Wind energy opponents who say that producing electricity using the power of the wind is not efficient would do well to take a look at a new graphic using UK Government data which shows that thermal sources of electricity – gas, coal, nuclear, waste/biomass, oil and other – lose massive amounts of energy as waste heat, compared to almost 0% for renewables.
Gas accounts for 48% of the UK’s electricity supply and, of the 372 Terra-Watt hours of electricity it produces per year, 54% of this is lost as heat. Coal, meanwhile, accounts for 28% producing 297 TWh, loses an even higher proportion – 66%. Nuclear – accounting for 16% of the energy supply with 162 TWh, loses 65% and oil – 3% of the supply with 51 TWh – loses 77%.
Renewable energy – which all together accounts for 4% of the UK’s electricity supply producing 14 TWh – loses less than one percent. So, under this measure, renewable energy is 100% efficient.
Wind energy opponents centre their arguments on the ‘capacity factor’ of a wind farm. Wind farms do not operate at wind speeds of less than 4 metres per second, and they are shut down to prevent damage during gale force winds of 25 metres/second or more, or for maintenance. But conventional power stations also do not operate all the time – they stop generating electricity during maintenance or breakdowns.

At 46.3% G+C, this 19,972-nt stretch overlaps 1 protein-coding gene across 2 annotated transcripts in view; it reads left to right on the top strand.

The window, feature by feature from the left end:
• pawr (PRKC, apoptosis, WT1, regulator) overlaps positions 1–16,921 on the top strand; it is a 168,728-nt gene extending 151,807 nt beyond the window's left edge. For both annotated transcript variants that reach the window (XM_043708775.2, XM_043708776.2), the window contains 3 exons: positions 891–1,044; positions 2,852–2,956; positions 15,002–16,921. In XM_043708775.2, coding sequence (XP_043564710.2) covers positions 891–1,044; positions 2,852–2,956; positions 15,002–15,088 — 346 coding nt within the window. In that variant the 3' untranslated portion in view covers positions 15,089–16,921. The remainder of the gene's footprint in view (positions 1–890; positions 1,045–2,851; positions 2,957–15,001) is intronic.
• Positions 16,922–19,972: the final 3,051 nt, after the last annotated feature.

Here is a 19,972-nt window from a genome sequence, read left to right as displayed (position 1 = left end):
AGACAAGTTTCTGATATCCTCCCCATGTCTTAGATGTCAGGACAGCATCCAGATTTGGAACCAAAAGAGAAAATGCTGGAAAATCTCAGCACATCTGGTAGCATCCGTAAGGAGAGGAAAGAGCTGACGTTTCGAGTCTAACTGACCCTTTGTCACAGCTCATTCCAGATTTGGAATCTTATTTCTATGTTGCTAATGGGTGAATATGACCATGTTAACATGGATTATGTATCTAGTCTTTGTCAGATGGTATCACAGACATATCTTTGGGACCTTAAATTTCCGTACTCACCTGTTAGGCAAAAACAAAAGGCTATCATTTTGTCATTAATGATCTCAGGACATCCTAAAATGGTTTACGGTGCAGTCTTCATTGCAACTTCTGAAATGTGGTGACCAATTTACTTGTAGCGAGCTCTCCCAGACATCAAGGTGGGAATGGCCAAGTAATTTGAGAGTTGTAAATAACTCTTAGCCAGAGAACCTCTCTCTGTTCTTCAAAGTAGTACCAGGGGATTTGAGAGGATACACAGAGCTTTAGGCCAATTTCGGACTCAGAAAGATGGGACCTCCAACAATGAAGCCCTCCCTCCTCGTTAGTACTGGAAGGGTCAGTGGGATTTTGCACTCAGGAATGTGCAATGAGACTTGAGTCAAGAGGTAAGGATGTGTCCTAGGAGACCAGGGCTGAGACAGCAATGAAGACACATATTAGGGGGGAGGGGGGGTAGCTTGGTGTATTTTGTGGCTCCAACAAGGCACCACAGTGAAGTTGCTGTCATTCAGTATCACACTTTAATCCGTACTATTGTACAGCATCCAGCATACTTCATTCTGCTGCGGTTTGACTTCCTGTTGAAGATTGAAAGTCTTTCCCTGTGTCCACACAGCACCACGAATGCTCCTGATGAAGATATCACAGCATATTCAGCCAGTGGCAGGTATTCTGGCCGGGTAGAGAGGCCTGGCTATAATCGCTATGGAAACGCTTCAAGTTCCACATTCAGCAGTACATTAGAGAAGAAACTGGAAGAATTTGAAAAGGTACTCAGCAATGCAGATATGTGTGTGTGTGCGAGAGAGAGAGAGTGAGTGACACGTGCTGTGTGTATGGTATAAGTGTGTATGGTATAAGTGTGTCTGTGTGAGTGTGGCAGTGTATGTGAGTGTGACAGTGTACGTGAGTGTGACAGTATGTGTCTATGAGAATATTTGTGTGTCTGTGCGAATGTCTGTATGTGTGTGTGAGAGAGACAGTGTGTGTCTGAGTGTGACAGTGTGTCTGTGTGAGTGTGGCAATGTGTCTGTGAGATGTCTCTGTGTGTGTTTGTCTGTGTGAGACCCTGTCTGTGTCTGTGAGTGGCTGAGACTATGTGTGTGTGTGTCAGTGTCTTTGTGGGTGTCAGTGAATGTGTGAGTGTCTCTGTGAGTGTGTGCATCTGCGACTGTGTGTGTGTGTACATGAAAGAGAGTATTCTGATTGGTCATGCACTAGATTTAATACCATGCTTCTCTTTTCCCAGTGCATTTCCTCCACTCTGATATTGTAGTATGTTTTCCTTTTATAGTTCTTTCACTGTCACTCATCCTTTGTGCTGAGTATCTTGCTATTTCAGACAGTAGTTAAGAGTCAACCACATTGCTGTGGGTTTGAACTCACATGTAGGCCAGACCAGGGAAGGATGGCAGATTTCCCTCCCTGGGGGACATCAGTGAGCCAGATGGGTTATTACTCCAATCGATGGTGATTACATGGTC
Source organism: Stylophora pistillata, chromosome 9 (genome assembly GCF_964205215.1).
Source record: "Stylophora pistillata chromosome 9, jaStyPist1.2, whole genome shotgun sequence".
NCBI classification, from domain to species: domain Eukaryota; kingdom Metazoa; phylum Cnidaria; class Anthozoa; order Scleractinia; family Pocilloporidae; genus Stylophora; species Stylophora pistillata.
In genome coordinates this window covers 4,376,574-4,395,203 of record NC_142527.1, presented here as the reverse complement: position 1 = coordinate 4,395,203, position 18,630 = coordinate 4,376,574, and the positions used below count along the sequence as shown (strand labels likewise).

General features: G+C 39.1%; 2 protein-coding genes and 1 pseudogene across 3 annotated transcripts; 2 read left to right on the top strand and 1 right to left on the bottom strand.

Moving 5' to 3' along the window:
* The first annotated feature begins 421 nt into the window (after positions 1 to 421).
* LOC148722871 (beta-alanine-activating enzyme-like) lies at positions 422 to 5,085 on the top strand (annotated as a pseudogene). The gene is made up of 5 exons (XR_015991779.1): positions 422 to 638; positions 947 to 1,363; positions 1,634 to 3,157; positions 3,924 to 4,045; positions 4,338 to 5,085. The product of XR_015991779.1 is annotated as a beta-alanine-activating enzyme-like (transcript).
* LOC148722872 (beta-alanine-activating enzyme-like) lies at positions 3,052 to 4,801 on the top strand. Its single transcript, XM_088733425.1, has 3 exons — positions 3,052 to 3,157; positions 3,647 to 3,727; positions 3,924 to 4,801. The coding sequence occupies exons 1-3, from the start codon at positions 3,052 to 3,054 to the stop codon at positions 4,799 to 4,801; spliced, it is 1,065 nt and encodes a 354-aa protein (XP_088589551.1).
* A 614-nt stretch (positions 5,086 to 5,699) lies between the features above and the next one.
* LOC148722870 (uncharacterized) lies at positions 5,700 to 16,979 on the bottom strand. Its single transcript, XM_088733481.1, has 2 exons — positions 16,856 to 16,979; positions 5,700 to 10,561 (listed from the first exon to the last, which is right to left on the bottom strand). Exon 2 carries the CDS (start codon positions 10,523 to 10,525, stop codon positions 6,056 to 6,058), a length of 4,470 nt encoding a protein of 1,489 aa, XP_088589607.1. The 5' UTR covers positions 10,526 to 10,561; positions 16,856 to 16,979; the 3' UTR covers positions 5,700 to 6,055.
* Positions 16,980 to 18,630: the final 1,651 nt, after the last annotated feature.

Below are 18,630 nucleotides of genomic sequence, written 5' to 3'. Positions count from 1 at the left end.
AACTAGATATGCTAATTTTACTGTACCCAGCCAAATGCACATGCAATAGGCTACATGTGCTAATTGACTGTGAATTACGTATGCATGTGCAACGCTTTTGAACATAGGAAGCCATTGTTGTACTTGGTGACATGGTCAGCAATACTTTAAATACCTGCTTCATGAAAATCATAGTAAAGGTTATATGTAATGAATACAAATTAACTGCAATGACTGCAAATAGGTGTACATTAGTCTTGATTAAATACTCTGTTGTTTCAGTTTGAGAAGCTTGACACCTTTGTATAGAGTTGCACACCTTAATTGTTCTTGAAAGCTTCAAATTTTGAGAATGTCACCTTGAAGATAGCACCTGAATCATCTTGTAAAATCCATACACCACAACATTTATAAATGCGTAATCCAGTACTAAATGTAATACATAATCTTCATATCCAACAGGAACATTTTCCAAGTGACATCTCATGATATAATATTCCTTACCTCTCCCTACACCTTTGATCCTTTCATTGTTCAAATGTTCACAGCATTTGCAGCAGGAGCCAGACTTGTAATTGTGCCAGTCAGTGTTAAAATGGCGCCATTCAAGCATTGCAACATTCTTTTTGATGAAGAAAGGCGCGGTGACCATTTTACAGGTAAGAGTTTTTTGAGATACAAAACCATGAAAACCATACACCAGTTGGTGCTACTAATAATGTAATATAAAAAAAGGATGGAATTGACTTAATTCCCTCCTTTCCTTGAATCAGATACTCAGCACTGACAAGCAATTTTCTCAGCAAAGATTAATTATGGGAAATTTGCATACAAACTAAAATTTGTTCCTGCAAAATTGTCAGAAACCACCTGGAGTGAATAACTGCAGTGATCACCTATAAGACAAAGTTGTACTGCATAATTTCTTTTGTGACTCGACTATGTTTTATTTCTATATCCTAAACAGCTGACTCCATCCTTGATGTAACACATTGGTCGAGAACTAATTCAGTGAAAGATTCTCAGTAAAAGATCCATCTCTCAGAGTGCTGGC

Comparing the outputs of both sources does show that conventional power stations produce power at a level compared to their theoretical maximum that is currently higher than the level for wind energy. Wind power’s capacity factor is around 30% onshore and 40% offshore, increasing year on year as more wind turbines come online and technology improves. Meanwhile, data from the German Association of Energy and Water Industries (Bundesverband der Energie und Wasserwirtschaft) shows that fossil fuels are often below 50%, even in winter.
A pat there for wind, but wait to see more in our next post.